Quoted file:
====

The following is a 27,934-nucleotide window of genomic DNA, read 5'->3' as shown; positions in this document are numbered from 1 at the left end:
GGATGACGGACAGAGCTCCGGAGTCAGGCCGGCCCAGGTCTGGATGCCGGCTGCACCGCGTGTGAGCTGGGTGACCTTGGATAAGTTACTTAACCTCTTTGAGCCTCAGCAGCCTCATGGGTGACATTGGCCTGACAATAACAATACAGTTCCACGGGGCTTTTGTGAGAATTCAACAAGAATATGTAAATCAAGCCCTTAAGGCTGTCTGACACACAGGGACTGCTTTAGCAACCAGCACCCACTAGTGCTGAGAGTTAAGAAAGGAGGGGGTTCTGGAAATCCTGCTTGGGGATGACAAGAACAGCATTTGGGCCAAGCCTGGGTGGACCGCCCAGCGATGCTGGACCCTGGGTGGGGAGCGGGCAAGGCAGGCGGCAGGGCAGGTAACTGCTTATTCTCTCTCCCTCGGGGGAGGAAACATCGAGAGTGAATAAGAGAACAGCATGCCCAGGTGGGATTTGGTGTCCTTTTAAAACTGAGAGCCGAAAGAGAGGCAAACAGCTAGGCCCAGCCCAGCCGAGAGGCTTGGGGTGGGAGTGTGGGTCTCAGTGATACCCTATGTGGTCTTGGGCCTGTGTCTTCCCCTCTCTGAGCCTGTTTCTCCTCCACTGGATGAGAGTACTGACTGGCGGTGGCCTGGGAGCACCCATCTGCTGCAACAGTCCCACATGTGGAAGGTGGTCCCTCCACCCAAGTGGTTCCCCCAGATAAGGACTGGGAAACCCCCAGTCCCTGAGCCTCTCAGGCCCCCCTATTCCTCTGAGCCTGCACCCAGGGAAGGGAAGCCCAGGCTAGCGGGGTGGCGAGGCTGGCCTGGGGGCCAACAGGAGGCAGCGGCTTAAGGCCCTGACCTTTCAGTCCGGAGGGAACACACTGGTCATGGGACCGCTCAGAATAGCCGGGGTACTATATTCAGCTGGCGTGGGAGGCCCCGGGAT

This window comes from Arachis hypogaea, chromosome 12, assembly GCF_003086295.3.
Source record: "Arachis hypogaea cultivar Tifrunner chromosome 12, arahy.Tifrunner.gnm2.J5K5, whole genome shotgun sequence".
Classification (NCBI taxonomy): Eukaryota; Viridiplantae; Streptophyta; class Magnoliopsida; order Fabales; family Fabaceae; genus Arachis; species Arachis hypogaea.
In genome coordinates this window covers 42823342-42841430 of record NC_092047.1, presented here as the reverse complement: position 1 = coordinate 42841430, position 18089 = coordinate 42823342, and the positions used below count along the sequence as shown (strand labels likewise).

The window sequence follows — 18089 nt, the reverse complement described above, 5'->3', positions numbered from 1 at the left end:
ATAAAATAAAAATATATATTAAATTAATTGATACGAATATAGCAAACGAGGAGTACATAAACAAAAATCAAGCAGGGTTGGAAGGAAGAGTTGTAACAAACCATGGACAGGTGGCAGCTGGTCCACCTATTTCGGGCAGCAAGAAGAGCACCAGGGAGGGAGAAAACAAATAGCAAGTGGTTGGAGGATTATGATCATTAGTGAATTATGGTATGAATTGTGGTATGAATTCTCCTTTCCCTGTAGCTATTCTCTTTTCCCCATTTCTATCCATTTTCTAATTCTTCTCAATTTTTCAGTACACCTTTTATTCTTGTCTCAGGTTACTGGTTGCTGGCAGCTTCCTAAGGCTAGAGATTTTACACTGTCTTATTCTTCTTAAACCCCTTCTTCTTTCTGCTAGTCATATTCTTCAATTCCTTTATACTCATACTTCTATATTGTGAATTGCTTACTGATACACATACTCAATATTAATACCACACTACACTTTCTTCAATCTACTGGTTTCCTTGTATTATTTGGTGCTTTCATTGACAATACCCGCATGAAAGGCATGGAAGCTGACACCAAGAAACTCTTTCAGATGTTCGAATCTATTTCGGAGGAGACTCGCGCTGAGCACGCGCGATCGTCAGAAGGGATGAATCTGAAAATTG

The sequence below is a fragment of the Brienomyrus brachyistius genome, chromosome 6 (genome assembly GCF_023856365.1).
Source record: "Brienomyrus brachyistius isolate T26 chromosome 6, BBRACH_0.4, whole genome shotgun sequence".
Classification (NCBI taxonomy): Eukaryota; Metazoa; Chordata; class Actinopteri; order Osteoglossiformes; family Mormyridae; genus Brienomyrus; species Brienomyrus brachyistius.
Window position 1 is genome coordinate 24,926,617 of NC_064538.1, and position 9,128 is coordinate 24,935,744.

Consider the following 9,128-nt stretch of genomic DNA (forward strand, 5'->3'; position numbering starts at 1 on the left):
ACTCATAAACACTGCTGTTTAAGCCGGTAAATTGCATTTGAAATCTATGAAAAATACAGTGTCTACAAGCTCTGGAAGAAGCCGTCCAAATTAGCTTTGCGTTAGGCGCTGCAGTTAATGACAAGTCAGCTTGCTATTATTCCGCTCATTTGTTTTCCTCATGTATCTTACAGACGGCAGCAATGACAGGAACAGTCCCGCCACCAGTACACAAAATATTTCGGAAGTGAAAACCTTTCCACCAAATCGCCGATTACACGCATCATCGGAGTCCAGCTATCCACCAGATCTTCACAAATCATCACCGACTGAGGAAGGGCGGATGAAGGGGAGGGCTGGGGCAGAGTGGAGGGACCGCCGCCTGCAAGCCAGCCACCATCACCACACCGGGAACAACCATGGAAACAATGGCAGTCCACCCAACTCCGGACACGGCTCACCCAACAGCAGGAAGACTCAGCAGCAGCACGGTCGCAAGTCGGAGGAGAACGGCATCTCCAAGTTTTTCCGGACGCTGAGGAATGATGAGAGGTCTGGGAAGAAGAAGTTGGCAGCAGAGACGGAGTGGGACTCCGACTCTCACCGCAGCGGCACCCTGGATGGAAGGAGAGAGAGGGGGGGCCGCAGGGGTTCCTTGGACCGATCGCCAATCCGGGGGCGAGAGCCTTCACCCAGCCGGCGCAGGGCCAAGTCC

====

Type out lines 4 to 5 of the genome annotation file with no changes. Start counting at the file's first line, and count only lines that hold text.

Source record: "Arachis hypogaea cultivar Tifrunner chromosome 12, arahy.Tifrunner.gnm2.J5K5, whole genome shotgun sequence".
Classification (NCBI taxonomy): Eukaryota; Viridiplantae; Streptophyta; class Magnoliopsida; order Fabales; family Fabaceae; genus Arachis; species Arachis hypogaea.